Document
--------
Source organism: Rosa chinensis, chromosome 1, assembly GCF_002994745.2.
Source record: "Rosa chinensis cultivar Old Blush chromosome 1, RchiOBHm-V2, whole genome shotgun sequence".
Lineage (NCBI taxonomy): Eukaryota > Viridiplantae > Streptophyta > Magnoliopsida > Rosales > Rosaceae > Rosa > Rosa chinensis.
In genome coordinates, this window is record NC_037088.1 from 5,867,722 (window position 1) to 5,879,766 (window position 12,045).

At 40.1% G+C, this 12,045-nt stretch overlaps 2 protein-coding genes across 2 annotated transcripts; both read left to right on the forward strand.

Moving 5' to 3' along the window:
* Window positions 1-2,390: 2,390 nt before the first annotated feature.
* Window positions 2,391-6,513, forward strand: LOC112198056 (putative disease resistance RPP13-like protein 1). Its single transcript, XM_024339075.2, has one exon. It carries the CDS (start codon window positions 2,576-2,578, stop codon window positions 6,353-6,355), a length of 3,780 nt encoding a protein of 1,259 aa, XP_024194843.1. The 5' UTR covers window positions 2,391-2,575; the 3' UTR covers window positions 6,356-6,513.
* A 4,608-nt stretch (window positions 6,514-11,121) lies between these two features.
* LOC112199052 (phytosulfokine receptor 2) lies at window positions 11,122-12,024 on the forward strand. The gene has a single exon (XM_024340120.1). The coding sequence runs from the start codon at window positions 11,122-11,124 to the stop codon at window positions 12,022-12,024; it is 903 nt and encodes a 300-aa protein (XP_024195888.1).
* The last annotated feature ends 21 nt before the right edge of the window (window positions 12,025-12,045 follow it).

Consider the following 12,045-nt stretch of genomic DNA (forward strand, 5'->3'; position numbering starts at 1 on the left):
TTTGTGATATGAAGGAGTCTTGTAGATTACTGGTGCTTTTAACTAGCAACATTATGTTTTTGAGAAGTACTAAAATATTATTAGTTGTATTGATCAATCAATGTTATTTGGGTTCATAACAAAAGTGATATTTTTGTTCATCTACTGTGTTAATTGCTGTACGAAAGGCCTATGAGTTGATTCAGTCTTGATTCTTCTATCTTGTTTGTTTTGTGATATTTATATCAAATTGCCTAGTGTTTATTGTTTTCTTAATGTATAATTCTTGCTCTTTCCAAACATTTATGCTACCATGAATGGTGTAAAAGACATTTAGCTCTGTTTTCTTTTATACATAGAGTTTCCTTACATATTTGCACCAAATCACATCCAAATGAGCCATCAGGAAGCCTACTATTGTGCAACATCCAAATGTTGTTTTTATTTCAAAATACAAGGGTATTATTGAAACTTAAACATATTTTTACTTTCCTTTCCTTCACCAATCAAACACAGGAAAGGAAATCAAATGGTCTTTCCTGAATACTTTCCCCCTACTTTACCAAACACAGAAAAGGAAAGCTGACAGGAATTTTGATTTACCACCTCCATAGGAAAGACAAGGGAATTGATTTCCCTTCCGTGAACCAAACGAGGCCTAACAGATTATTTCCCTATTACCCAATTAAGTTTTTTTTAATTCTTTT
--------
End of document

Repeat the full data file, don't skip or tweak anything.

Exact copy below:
Source organism: Rosa chinensis, chromosome 1, assembly GCF_002994745.2.
Source record: "Rosa chinensis cultivar Old Blush chromosome 1, RchiOBHm-V2, whole genome shotgun sequence".
Lineage (NCBI taxonomy): Eukaryota > Viridiplantae > Streptophyta > Magnoliopsida > Rosales > Rosaceae > Rosa > Rosa chinensis.
In genome coordinates, this window is record NC_037088.1 from 5,867,722 (window position 1) to 5,879,766 (window position 12,045).

At 40.1% G+C, this 12,045-nt stretch overlaps 2 protein-coding genes across 2 annotated transcripts; both read left to right on the forward strand.

Moving 5' to 3' along the window:
* Window positions 1-2,390: 2,390 nt before the first annotated feature.
* Window positions 2,391-6,513, forward strand: LOC112198056 (putative disease resistance RPP13-like protein 1). Its single transcript, XM_024339075.2, has one exon. It carries the CDS (start codon window positions 2,576-2,578, stop codon window positions 6,353-6,355), a length of 3,780 nt encoding a protein of 1,259 aa, XP_024194843.1. The 5' UTR covers window positions 2,391-2,575; the 3' UTR covers window positions 6,356-6,513.
* A 4,608-nt stretch (window positions 6,514-11,121) lies between these two features.
* LOC112199052 (phytosulfokine receptor 2) lies at window positions 11,122-12,024 on the forward strand. The gene has a single exon (XM_024340120.1). The coding sequence runs from the start codon at window positions 11,122-11,124 to the stop codon at window positions 12,022-12,024; it is 903 nt and encodes a 300-aa protein (XP_024195888.1).
* The last annotated feature ends 21 nt before the right edge of the window (window positions 12,025-12,045 follow it).

Consider the following 12,045-nt stretch of genomic DNA (forward strand, 5'->3'; position numbering starts at 1 on the left):
TTTGTGATATGAAGGAGTCTTGTAGATTACTGGTGCTTTTAACTAGCAACATTATGTTTTTGAGAAGTACTAAAATATTATTAGTTGTATTGATCAATCAATGTTATTTGGGTTCATAACAAAAGTGATATTTTTGTTCATCTACTGTGTTAATTGCTGTACGAAAGGCCTATGAGTTGATTCAGTCTTGATTCTTCTATCTTGTTTGTTTTGTGATATTTATATCAAATTGCCTAGTGTTTATTGTTTTCTTAATGTATAATTCTTGCTCTTTCCAAACATTTATGCTACCATGAATGGTGTAAAAGACATTTAGCTCTGTTTTCTTTTATACATAGAGTTTCCTTACATATTTGCACCAAATCACATCCAAATGAGCCATCAGGAAGCCTACTATTGTGCAACATCCAAATGTTGTTTTTATTTCAAAATACAAGGGTATTATTGAAACTTAAACATATTTTTACTTTCCTTTCCTTCACCAATCAAACACAGGAAAGGAAATCAAATGGTCTTTCCTGAATACTTTCCCCCTACTTTACCAAACACAGAAAAGGAAAGCTGACAGGAATTTTGATTTACCACCTCCATAGGAAAGACAAGGGAATTGATTTCCCTTCCGTGAACCAAACGAGGCCTAACAGATTATTTCCCTATTACCCAATTAAGTTTTTTTTAATTCTTTT